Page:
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Webster 1913 Edition


Cogent

Co′gent

,
Adj.
[L.
cogens
, p. pr. of
cogere
to drive together, to force;
co-
+ agere to drive. See
Agent
,
Adj.
, and cf.
Coact
to force,
Coagulate
,
p.
Adj.
]
1.
Compelling, in a physical sense; powerful.
[Obs.]
The
cogent
force of nature.
Prior.
2.
Having the power to compel conviction or move the will; constraining; conclusive; forcible; powerful; not easily reasisted.
No better nor more
cogent
reason.
Dr. H. More.
Proofs of the most
cogent
description.
Tyndall.
Syn. – Forcible; powerful; potent; urgent; strong; persuasive; convincing; conclusive; influential.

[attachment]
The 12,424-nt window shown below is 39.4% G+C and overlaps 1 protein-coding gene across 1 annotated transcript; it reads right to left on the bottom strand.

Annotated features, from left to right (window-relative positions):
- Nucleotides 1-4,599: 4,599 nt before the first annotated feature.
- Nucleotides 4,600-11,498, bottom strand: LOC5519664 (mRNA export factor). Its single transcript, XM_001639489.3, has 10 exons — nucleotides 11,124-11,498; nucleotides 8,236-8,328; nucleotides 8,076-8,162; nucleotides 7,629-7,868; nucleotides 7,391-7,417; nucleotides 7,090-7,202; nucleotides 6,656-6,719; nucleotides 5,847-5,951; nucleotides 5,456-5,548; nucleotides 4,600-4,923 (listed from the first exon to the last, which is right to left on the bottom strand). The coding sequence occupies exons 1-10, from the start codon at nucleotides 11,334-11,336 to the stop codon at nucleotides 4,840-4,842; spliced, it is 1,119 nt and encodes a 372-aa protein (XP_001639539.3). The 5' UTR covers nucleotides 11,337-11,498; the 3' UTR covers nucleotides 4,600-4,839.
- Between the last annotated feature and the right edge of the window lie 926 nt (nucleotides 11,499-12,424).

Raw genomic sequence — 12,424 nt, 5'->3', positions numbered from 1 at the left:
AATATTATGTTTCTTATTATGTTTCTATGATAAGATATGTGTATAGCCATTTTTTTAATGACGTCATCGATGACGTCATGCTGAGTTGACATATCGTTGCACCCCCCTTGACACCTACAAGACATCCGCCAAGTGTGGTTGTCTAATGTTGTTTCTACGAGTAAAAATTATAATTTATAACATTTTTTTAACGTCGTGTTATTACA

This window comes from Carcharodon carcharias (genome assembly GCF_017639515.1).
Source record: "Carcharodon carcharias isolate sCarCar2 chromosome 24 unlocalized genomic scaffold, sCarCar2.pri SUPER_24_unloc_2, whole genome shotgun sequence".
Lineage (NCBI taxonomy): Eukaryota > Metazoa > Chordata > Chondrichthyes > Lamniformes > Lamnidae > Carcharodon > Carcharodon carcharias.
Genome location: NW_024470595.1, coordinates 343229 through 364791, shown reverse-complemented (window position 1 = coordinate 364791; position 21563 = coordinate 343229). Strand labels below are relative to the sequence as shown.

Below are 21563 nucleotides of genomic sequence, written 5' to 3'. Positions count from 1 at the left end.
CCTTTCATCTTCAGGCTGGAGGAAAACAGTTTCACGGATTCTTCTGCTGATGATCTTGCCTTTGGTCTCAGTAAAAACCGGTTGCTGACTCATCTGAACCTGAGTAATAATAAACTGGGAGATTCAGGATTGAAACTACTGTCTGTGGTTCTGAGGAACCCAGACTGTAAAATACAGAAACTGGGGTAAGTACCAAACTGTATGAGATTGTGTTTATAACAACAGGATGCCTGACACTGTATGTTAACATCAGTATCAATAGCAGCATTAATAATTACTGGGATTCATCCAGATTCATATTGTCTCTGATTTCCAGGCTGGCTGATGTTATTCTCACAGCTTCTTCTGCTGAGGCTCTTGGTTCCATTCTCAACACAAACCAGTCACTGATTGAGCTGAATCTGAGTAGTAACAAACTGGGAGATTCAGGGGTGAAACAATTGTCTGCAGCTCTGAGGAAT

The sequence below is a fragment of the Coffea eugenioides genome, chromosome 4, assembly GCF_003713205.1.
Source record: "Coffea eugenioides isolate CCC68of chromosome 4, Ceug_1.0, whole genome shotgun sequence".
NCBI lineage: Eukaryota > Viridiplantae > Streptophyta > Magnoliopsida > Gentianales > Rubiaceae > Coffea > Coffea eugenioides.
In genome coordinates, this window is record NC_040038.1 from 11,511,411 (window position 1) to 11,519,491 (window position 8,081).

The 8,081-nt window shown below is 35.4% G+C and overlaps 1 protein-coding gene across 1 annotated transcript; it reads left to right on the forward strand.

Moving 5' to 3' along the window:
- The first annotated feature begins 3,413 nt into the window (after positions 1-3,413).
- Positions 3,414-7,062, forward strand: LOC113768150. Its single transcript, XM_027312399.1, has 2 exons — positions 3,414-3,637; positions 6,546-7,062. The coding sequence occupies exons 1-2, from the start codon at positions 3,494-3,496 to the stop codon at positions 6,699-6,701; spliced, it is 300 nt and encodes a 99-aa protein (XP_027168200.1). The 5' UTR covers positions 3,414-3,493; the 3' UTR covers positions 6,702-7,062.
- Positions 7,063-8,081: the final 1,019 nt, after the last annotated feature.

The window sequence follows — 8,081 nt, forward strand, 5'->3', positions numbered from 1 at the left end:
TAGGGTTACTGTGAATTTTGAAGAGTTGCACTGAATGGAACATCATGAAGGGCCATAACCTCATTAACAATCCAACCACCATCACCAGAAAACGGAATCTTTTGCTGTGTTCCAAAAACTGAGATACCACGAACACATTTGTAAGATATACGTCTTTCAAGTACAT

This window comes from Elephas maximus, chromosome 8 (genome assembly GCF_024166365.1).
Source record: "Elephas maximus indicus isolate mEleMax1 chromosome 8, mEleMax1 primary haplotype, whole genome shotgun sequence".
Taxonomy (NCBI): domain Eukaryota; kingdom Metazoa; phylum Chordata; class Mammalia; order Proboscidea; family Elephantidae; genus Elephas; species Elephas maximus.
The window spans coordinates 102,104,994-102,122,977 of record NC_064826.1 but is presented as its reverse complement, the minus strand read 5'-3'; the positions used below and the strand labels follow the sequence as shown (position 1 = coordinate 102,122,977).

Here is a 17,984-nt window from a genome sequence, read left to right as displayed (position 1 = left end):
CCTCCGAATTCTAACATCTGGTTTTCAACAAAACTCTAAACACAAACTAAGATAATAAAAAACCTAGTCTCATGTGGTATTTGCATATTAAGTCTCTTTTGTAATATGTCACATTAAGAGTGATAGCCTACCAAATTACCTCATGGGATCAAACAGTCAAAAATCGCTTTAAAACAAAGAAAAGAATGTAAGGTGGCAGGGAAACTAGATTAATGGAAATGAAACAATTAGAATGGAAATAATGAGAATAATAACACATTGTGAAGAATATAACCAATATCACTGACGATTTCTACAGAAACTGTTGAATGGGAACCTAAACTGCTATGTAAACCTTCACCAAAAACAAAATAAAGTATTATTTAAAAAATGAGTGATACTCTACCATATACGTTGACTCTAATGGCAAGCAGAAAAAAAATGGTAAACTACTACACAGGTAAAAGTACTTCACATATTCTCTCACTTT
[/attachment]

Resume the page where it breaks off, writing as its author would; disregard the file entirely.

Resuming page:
Webster 1828 Edition


Cogent

COGENT

,
Adj.
[See Cogency.]
1.
Forcible, in a physical sense; as the cogent force of nature.
2.
Urgent; pressing on the mind; forcible; powerful; not easily resisted; as a cogent reason, or argument.
The harmony of the universe furnishes cogent proofs of a deity.

Definition 2021


cogent

cogent

English

Adjective

cogent (comparative more cogent, superlative most cogent)

  1. Reasonable and convincing; based on evidence.
  2. Appealing to the intellect or powers of reasoning.
  3. Forcefully persuasive; relevant, pertinent.
    The prosecution presented a cogent argument, convincing the jury of the defendant's guilt.

(Can we add an example for this sense?)

Derived terms

Translations


Latin

Verb

cōgent

  1. third-person plural future active indicative of cōgō